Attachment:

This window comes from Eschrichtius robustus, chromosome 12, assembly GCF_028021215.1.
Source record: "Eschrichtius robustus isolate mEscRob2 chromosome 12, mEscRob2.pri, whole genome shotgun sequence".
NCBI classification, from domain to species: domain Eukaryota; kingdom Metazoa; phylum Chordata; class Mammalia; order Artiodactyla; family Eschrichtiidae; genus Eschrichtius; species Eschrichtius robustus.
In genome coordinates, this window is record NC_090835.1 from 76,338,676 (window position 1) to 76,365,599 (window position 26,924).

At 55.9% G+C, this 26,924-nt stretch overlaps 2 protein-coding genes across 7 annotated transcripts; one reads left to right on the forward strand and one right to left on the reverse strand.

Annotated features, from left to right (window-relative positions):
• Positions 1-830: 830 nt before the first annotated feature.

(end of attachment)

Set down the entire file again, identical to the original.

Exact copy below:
This window comes from Eschrichtius robustus, chromosome 12, assembly GCF_028021215.1.
Source record: "Eschrichtius robustus isolate mEscRob2 chromosome 12, mEscRob2.pri, whole genome shotgun sequence".
NCBI classification, from domain to species: domain Eukaryota; kingdom Metazoa; phylum Chordata; class Mammalia; order Artiodactyla; family Eschrichtiidae; genus Eschrichtius; species Eschrichtius robustus.
In genome coordinates, this window is record NC_090835.1 from 76,338,676 (window position 1) to 76,365,599 (window position 26,924).

At 55.9% G+C, this 26,924-nt stretch overlaps 2 protein-coding genes across 7 annotated transcripts; one reads left to right on the forward strand and one right to left on the reverse strand.

Annotated features, from left to right (window-relative positions):
• Positions 1-830: 830 nt before the first annotated feature.